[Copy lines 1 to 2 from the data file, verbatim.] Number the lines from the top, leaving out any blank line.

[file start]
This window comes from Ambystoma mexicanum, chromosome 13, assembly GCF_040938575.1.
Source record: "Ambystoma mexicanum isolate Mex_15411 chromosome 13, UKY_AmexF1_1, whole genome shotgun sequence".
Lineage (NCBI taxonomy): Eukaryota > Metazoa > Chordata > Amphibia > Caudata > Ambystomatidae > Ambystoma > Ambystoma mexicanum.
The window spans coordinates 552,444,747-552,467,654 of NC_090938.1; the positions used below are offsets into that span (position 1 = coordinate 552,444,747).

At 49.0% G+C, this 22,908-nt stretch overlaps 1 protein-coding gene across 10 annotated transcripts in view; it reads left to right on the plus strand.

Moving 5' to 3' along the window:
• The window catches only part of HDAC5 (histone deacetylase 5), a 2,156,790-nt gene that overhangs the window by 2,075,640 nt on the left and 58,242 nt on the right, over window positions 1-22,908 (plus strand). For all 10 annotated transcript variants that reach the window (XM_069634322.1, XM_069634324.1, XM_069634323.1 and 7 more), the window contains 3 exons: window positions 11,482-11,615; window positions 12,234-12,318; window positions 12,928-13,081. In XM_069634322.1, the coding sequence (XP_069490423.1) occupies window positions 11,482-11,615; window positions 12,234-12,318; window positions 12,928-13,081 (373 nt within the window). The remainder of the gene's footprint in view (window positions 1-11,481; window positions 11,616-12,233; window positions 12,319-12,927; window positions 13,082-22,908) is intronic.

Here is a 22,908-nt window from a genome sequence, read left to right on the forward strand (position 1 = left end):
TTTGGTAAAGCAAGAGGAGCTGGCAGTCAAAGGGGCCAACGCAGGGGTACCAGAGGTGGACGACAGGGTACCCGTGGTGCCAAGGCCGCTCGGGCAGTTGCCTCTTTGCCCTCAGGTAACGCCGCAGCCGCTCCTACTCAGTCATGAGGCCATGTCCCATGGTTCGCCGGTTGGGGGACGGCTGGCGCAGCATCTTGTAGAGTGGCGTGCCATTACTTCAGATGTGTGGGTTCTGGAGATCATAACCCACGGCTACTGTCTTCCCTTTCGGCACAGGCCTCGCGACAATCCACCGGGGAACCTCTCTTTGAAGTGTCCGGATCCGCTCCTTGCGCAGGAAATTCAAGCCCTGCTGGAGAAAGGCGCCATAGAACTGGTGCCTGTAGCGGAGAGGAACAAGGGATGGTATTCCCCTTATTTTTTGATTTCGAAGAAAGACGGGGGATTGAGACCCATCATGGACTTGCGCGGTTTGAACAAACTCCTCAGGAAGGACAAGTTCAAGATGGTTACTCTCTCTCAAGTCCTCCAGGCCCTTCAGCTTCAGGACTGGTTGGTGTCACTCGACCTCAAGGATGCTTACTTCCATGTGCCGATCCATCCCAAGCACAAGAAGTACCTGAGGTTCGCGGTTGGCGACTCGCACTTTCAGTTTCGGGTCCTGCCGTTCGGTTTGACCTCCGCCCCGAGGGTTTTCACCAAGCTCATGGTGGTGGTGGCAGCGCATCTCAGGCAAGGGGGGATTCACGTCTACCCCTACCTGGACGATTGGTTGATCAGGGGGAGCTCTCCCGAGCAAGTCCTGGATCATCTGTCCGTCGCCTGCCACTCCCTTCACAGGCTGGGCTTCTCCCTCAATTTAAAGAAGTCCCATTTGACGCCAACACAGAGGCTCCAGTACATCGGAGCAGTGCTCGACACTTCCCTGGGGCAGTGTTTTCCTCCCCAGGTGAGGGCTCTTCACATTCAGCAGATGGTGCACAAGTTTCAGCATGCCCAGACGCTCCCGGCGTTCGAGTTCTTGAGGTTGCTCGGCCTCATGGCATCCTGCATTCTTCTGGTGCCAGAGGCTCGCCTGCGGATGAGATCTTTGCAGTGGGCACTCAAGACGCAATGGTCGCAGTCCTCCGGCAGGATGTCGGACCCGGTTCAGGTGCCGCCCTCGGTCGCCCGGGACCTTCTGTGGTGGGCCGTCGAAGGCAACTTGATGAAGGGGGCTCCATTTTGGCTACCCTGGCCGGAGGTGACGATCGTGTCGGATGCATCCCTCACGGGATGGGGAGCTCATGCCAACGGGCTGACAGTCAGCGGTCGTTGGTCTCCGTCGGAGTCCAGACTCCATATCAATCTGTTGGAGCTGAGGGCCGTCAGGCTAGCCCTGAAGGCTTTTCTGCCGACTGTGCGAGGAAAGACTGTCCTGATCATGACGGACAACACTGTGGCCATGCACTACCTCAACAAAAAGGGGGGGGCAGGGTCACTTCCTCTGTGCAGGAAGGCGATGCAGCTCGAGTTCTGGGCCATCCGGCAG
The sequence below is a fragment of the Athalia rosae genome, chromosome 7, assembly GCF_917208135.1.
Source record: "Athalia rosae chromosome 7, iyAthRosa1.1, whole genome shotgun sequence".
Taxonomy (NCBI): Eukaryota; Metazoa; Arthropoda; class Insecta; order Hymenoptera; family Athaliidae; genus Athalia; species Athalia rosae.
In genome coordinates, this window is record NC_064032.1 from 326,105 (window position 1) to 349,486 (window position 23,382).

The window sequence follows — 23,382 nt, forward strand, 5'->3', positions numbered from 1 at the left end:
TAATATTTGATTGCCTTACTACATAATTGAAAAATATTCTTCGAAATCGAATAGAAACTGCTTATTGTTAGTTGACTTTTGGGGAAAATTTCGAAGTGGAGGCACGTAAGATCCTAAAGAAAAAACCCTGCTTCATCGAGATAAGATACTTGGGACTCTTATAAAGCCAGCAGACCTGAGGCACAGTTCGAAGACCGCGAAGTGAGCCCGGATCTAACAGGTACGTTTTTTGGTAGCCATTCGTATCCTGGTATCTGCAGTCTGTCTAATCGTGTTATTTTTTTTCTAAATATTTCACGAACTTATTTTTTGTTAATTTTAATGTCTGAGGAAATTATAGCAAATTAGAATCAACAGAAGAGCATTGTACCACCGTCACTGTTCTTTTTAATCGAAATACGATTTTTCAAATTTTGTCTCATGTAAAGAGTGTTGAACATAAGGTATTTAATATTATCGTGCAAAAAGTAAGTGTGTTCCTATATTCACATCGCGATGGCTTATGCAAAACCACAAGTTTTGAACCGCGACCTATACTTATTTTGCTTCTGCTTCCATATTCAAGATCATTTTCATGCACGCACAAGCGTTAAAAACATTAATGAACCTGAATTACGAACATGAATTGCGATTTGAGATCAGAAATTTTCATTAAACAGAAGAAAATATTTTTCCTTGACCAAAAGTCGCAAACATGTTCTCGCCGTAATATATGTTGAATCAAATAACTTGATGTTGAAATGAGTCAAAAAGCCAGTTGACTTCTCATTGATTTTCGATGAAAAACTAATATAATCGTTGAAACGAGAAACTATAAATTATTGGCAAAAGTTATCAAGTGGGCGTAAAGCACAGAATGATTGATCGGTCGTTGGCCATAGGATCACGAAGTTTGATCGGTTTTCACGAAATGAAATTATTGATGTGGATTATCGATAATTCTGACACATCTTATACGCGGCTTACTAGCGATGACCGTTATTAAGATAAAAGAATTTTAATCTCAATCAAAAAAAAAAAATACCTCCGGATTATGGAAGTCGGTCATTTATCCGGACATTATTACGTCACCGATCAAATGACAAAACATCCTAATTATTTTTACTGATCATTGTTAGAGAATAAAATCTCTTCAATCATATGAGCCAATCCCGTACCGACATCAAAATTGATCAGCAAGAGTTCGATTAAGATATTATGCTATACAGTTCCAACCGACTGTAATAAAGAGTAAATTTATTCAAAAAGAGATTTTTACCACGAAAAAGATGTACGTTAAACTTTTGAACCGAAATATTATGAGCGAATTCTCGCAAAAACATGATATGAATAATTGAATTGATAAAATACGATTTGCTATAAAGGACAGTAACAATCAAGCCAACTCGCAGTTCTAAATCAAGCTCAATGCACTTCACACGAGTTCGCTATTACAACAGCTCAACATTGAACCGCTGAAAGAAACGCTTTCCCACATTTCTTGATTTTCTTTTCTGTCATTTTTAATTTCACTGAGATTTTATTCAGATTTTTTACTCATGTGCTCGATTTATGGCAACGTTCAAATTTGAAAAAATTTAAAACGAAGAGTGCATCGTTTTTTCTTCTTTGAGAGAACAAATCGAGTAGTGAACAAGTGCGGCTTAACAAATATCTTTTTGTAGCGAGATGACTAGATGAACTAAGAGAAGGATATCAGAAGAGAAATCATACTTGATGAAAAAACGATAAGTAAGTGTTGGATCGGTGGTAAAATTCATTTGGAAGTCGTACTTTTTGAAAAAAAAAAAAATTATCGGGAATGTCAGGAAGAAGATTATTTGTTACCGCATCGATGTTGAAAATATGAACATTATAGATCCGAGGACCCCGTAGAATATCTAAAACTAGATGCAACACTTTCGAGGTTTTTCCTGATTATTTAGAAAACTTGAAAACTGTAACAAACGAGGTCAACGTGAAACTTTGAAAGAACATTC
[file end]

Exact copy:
This window comes from Ambystoma mexicanum, chromosome 13, assembly GCF_040938575.1.
Source record: "Ambystoma mexicanum isolate Mex_15411 chromosome 13, UKY_AmexF1_1, whole genome shotgun sequence".